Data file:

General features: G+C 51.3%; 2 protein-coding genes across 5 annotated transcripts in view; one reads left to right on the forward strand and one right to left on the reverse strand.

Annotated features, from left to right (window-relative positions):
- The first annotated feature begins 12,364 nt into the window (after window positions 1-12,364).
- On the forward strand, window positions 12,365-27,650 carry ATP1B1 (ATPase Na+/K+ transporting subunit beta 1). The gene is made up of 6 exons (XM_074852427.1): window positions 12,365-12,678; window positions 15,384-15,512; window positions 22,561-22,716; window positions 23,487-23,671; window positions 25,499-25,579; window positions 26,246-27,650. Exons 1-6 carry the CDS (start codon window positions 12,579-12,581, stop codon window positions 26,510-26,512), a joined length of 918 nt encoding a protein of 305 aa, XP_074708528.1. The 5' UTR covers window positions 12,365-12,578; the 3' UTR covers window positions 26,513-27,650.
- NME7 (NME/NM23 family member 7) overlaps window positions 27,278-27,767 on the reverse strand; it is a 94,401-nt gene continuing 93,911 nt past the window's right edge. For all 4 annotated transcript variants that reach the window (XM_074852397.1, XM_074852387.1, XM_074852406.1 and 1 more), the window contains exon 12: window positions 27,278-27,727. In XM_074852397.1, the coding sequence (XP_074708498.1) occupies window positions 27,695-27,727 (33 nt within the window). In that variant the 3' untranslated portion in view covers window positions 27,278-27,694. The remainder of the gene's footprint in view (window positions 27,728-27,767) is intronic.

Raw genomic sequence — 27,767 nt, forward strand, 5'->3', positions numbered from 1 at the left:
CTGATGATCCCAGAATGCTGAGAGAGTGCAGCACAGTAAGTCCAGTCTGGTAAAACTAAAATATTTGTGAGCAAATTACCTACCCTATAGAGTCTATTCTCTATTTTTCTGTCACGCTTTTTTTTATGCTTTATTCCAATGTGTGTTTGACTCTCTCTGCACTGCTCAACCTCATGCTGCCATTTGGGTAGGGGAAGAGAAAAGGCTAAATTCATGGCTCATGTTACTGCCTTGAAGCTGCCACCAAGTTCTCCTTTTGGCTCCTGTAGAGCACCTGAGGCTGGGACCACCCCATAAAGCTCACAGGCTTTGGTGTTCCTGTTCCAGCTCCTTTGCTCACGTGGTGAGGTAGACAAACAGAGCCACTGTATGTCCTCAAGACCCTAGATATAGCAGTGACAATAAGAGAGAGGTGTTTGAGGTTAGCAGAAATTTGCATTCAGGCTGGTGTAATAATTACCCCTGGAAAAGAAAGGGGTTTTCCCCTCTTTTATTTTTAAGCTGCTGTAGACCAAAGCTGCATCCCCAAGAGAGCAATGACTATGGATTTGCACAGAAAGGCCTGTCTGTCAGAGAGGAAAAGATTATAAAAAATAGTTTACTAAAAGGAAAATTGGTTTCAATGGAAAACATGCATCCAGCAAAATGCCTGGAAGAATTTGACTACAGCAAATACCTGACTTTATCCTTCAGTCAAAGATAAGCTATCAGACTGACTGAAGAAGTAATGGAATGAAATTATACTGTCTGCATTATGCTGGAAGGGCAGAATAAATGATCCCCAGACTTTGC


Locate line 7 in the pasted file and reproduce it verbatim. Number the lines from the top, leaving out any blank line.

CTGATGATCCCAGAATGCTGAGAGAGTGCAGCACAGTAAGTCCAGTCTGGTAAAACTAAAATATTTGTGAGCAAATTACCTACCCTATAGAGTCTATTCTCTATTTTTCTGTCACGCTTTTTTTTATGCTTTATTCCAATGTGTGTTTGACTCTCTCTGCACTGCTCAACCTCATGCTGCCATTTGGGTAGGGGAAGAGAAAAGGCTAAATTCATGGCTCATGTTACTGCCTTGAAGCTGCCACCAAGTTCTCCTTTTGGCTCCTGTAGAGCACCTGAGGCTGGGACCACCCCATAAAGCTCACAGGCTTTGGTGTTCCTGTTCCAGCTCCTTTGCTCACGTGGTGAGGTAGACAAACAGAGCCACTGTATGTCCTCAAGACCCTAGATATAGCAGTGACAATAAGAGAGAGGTGTTTGAGGTTAGCAGAAATTTGCATTCAGGCTGGTGTAATAATTACCCCTGGAAAAGAAAGGGGTTTTCCCCTCTTTTATTTTTAAGCTGCTGTAGACCAAAGCTGCATCCCCAAGAGAGCAATGACTATGGATTTGCACAGAAAGGCCTGTCTGTCAGAGAGGAAAAGATTATAAAAAATAGTTTACTAAAAGGAAAATTGGTTTCAATGGAAAACATGCATCCAGCAAAATGCCTGGAAGAATTTGACTACAGCAAATACCTGACTTTATCCTTCAGTCAAAGATAAGCTATCAGACTGACTGAAGAAGTAATGGAATGAAATTATACTGTCTGCATTATGCTGGAAGGGCAGAATAAATGATCCCCAGACTTTGC